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Trace elements of lithium in drinking water linked to longer life in Alzheimer's patients


Trace elements of lithium in drinking water linked to longer life in Alzheimer's patients

Date:

December 5, 2017

Source:

IOS Press

Summary:

Trace elements of lithium in drinking water may slow death rates from Alzheimer's disease, new research suggests. Rates of diabetes and obesity, which are important risk factors for Alzheimer's disease, also decrease if there is a particular amount of lithium in the water, says the study.

Trace elements of lithium in drinking water may slow death rates from Alzheimer's disease, new research suggests. Rates of diabetes and obesity, which are important risk factors for Alzheimer's disease, also decrease if there is a particular amount of lithium in the water, says the study, published recently in the Journal of Alzheimer's Disease.

Postdoctoral fellow Val Fajardo and Rebecca MacPherson, Assistant Professor in the Department of Health Sciences, collected statistics on various lithium levels in drinking water in 234 counties across Texas.

Lithium is a water-soluble alkali metal found in igneous rocks and mineral springs. It is commonly used to treat bipolar and other mood disorders, but at much higher doses than what occurs naturally in drinking water.

The research team, which included Associate Professor of Health Sciences Paul LeBlanc, compared lithium levels naturally found in tap water with Alzheimer's disease mortality rates, along with the incidence of obesity and diabetes, in the Texas counties.

"We found counties that had above the median level of lithium in tap water (40 micrograms per litre) experienced less increases in Alzheimer's disease mortality over time, whereas counties below that median level had even higher increases in Alzheimer's deaths over time," says Fajardo.

The frequency of obesity and Type 2 diabetes also went down when the drinking water contained similar lithium levels, the researchers found.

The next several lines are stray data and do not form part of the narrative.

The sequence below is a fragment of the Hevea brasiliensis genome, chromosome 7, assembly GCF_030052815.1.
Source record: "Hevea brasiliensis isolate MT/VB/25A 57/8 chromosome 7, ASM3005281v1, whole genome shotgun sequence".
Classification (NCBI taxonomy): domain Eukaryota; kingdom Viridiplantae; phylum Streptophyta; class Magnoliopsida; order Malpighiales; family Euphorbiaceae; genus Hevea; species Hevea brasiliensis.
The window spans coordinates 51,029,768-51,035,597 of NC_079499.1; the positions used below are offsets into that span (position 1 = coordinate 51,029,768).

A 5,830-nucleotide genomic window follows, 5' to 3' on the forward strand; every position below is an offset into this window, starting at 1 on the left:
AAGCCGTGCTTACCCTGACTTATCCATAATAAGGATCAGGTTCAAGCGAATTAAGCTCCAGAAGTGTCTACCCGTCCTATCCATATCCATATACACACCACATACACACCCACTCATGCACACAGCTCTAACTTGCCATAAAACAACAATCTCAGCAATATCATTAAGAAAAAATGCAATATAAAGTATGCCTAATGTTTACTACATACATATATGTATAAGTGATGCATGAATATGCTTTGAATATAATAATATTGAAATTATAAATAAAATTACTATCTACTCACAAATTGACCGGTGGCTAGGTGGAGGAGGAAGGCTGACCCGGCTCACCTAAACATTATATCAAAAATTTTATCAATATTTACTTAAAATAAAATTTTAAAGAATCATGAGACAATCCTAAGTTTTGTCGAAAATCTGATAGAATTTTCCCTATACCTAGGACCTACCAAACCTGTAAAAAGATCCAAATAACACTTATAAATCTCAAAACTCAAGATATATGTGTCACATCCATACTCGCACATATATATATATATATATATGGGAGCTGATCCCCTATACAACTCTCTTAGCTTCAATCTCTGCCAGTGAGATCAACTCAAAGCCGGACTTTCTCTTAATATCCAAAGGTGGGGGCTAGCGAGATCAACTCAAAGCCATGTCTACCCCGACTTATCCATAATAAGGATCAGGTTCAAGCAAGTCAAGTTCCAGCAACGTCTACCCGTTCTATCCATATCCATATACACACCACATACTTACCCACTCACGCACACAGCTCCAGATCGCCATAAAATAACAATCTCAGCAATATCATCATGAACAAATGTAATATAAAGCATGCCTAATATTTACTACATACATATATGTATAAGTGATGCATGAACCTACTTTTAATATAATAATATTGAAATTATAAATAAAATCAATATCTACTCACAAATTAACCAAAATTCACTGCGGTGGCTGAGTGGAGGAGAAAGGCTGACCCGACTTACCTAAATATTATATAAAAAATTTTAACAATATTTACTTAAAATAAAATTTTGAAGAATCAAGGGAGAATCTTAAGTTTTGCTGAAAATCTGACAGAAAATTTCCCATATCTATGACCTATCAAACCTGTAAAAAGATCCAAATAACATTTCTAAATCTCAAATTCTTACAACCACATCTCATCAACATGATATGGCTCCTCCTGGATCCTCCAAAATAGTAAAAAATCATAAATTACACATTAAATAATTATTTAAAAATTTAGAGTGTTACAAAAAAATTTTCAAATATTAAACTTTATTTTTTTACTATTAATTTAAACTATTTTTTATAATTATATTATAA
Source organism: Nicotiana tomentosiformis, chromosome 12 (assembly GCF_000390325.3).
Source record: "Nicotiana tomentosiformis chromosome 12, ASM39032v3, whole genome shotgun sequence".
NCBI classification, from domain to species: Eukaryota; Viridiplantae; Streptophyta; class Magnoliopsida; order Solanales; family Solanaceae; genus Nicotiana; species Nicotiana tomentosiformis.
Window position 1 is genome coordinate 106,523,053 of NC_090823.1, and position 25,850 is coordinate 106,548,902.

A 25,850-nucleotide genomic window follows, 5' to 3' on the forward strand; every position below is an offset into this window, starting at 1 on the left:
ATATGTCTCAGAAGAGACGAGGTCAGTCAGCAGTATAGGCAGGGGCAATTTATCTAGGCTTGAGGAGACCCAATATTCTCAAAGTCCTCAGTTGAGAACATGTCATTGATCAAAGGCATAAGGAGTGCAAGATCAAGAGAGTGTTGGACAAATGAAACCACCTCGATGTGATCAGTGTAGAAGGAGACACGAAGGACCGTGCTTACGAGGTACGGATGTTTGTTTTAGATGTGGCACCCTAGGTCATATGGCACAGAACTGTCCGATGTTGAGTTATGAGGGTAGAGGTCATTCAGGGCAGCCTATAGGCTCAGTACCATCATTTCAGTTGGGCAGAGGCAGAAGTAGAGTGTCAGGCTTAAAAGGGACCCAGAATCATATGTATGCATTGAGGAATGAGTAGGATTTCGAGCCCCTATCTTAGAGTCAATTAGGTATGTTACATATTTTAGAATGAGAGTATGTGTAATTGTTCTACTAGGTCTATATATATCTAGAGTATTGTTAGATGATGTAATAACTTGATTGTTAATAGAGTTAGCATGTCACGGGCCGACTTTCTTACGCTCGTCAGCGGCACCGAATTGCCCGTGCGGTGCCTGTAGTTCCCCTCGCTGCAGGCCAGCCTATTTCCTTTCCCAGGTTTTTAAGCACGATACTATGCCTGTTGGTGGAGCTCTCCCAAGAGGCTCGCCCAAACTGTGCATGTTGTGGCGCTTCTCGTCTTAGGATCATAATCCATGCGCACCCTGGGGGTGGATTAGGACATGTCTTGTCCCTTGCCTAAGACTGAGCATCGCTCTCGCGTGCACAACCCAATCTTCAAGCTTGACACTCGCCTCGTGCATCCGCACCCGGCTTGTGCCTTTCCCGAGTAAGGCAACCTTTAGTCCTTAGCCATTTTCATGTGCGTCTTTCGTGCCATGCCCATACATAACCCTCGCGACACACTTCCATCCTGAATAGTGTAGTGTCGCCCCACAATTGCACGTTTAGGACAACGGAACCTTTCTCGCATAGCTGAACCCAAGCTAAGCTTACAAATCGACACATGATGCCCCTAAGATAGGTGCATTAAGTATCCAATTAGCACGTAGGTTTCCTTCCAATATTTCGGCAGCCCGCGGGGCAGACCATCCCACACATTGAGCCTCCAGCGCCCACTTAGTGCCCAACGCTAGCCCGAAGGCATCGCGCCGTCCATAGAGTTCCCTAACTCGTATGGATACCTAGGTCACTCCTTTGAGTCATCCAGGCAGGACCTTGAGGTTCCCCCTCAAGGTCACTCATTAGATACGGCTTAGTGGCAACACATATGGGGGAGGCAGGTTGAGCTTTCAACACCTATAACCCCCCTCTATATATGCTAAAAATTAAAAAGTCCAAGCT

Fajardo says he and his team focused on Texas because data on lithium levels were "freely available."

Previous studies have demonstrated lithium's ability to protect against Alzheimer's disease, obesity and diabetes.

"However, we are one of the first groups to show that lithium's potential protective effect against Alzheimer's disease, obesity and diabetes may translate to the population setting through very low levels of lithium in tap water," says Fajardo.

The Brock research comes on the heels of an August study from the University of Copenhagen linking high lithium levels in drinking water to decreases in dementia rates.

But Fajardo warns it's too early to start advising authorities to add lithium to drinking water.

"There's so much more research we have to do before policy-makers look at the evidence and say, OK, let's start supplementing tap water with lithium just like we do in some municipalities with fluoride to prevent tooth decay," he says.

 

Story Source:

Materials provided by IOS Press. Note: Content may be edited for style and length.

 

Journal Reference:

1.            Val Andrew Fajardo, Val Andrei Fajardo, Paul J. LeBlanc, Rebecca E.K. MacPherson. Examining the Relationship between Trace Lithium in Drinking Water and the Rising Rates of Age-Adjusted Alzheimer's Disease Mortality in Texas. Journal of Alzheimer's Disease, 2017; 61 (1): 425 DOI: 10.3233/JAD-170744

 

 

Hyperbaric oxygen therapy may alleviate symptoms of Alzheimer's Disease Treatment has potential to correct behavioral and physical deficits associated with the disease

Date:

December 5, 2017

Source:

American Friends of Tel Aviv University

Summary:

A new study reveals that hyperbaric oxygen treatments may alleviate symptoms experienced by patients with Alzheimer's disease.